• Once your peppers are done steaming (this will make removing the skins easier) take then out of the bag and carefully remove/peel skins over the sink and de-seed.  Try not to rinse them because it takes their flavor away.  Just rinse your hands frequently.
  • Place peppers into a clean bowl as you clean and de-seed them
  • Pour vinegar over the peppers in the bowl and toss them around
  • Salt with kosher salt and toss some more, salt again and toss again
  • Now pour a little vinegar into each jar
  • Add peppers and remaining pepper juice and vinegar from your bowl to the jars
  • Top jars off with olive oil and seal with lids
  • Process in a boiling water bath for 15 minutes 
  • Finito!  

Monday, August 8, 2011

Pouring Your Own Beeswax Candles

I'm totally into making candles right now, it is so simple and fulfilling!  I love the idea that I am creating something from basic, natural materials that will bring light and warmth into our home.  Pure beeswax candles are quite expensive, so if that is what you are used to buying then you will probably save significantly by making them yourself.  The raw materials, however, are not cheap.  So, if you've been buying cheap candles made from synthetic materials then you might be spending more to make your own beeswax candles, but perhaps it will inspire you to know how beautiful, clean-burning, and sweet-smelling beeswax is.

Beeswax is a beautiful, natural material for candle-making it has it's own unique honey-like scent and color.  You can buy natural (yellow) beeswax or white beeswax.  The white beeswax may say that it is "bleached" but don't let this put you off.  The process for bleaching beeswax simply involves exposing thin sheets of wax to air, moisture, and sunlight.  I find it easiest to melt and use for candles and beauty products when bought in the pastille form.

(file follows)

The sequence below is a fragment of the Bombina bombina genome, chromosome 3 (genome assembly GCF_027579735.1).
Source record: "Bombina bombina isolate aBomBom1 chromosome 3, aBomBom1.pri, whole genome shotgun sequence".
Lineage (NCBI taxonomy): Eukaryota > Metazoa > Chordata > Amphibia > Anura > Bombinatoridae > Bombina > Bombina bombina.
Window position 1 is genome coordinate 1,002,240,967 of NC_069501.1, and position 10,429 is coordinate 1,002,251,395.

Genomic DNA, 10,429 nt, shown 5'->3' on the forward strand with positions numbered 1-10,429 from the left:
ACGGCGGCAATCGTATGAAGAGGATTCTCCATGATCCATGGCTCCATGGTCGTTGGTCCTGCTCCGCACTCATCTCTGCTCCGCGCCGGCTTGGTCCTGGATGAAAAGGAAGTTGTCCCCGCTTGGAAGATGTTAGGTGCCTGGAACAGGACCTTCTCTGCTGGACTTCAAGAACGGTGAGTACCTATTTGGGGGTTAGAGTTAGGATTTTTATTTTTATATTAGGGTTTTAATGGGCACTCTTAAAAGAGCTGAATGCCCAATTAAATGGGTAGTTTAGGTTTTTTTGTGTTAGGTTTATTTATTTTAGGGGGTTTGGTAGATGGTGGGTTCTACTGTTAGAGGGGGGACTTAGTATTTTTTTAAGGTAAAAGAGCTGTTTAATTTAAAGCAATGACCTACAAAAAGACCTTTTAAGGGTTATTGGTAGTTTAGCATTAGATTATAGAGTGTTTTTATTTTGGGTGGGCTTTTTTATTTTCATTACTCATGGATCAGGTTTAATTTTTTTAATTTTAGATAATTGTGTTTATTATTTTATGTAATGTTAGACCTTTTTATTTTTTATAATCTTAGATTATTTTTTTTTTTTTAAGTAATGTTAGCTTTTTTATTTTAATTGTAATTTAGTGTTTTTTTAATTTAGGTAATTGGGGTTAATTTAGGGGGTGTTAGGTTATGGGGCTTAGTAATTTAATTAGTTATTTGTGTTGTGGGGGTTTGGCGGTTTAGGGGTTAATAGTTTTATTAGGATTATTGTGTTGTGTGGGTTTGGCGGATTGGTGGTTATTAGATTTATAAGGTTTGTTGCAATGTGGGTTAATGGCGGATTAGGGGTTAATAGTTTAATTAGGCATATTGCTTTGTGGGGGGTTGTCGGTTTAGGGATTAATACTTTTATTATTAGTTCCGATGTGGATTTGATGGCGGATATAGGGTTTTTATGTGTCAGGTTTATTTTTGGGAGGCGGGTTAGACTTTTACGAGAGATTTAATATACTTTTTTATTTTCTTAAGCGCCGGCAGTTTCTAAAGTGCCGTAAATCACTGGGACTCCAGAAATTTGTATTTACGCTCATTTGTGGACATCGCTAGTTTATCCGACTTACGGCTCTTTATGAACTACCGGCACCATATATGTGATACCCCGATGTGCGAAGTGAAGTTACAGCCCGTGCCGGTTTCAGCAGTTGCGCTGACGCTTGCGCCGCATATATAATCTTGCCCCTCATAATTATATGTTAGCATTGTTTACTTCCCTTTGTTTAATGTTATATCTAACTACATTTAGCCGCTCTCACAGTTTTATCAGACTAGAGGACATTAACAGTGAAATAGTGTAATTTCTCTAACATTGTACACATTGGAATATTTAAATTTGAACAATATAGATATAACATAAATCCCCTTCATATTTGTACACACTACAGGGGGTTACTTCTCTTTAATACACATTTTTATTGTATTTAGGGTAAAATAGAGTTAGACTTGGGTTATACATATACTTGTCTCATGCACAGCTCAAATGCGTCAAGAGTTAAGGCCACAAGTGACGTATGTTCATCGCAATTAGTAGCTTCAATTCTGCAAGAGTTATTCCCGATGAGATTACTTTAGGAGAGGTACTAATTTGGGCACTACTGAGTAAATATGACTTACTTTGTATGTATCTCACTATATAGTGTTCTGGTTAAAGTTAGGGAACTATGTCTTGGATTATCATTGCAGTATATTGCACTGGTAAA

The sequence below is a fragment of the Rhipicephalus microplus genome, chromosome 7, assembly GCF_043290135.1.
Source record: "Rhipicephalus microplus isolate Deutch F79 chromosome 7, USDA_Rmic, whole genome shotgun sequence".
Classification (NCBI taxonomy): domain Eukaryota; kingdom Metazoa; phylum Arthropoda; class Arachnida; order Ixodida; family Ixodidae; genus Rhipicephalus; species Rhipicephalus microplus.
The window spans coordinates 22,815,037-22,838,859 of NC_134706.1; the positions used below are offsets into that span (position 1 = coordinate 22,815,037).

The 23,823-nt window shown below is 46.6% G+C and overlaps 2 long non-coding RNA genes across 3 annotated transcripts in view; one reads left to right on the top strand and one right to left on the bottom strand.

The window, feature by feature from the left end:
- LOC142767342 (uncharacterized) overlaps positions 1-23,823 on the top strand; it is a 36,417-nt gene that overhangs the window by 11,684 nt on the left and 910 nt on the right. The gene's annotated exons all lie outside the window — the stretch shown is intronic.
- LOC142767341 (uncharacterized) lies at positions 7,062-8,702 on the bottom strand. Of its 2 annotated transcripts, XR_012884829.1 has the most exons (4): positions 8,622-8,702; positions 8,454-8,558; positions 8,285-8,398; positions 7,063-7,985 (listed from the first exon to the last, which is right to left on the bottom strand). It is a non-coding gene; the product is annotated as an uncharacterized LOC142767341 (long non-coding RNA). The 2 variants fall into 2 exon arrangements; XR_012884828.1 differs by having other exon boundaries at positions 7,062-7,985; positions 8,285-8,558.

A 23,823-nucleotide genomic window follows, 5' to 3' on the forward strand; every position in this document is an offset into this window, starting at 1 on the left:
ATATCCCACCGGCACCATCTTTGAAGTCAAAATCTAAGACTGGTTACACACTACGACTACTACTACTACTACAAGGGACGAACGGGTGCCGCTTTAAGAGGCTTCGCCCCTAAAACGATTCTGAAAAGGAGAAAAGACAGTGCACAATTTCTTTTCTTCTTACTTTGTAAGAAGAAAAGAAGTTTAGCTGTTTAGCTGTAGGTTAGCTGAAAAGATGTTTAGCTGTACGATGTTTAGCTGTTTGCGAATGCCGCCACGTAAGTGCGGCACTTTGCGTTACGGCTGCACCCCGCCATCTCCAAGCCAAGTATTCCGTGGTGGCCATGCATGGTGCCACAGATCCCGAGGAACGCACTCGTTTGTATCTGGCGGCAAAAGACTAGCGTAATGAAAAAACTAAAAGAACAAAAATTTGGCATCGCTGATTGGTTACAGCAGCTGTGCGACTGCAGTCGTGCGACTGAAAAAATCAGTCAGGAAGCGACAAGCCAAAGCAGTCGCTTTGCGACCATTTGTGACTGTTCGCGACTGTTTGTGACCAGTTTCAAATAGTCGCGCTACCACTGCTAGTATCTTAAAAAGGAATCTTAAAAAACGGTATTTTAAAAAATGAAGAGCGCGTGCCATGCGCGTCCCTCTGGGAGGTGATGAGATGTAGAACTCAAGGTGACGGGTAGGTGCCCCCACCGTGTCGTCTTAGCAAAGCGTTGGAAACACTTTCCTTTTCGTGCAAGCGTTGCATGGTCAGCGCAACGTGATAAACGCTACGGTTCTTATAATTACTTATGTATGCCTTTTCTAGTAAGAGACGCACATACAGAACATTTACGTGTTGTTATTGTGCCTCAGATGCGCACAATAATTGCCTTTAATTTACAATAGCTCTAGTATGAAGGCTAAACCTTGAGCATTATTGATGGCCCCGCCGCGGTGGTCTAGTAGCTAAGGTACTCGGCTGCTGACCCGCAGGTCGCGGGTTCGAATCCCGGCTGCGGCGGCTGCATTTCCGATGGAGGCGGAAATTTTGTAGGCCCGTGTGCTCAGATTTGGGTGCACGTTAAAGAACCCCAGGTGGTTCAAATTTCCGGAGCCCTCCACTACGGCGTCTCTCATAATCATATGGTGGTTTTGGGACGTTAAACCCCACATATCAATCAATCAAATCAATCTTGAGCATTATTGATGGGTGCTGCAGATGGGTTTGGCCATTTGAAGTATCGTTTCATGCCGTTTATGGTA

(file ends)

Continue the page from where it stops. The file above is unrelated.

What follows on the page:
You can mix white and yellow beeswax to achieve different shades of yellow or cream.  You can also add pure essential oils to lightly scent your candles, naturally.

Here's what you will need:

Beeswax Pastilles
Double Boiler
100% Cotton Wicks (Square braided are designed for beeswax candles, it's extra easy if you buy wicks that are already waxed and in holders)
Glass jar or container
Essential Oils (optional)

Fill a pot with a few inches of water and fit your double boiler into it.  Place over medium heat.  Add your beeswax pastilles.  If I need 1/2 cup of liquid to fill the container I want my candle in, then I find I need about 1 cup of pastilles in order to fill the container once melted.  Now sit at your kitchen table and read a book or magazine and be patient while your wax melts.

Once melted you can add essential oils if so desired.  Pour a little wax into your container.  Place your wick in your container with the metal tab resting on the bottom of the container and allow the wax to set enough to hold your wick in place.  Wrap excess wicking around a pencil and lay the pencil across the top of your container to make sure your wick stays centered.

Pour the rest of your wax into your container to fill it to about 1/2 or 1/4 inch from the top.

Now just let your candle harden/cool/cure on your counter and then clip your wick and you're all set!  If you want to turn your candle into a gift print up a pretty little tag and tie it with a bit of twine or hemp.

Sources for beeswax, wicks, essential oils, and containers:

If you're ready for more of a challenge I'll be posting again soon about making hand-dipped beeswax candles.

Tuesday, August 2, 2011

Hello, it's been awhile...

It has been awhile since I have posted here!  So long in fact that there is nothing on the blog announcing the fact that we are expecting the arrival of bundle-of-sunshine #3 this fall.  We have been busily preparing for baby, beginning our homeschool curriculum, surviving the outrageous heat wave (105-ish for weeks on end), and harvesting gobs of peppers and tomatoes and learning to can them.  I am still doing my birth doula work through the end of this month, as well as photography (, graphic design projects, teaching childbirth education and VBAC classes, midwifery school, and this week I get to start nannying two other sweet little girls during the daytime.

Sometime soon I will be posting pictures of some of our canned (jarred) vegetables as well as a bit about my hubby's new passion-barbeque and smoking all sorts of tasty things.  I am also working on sewing diapers for baby #3 and hope to get some pics and maybe even some tutorials up in the coming weeks.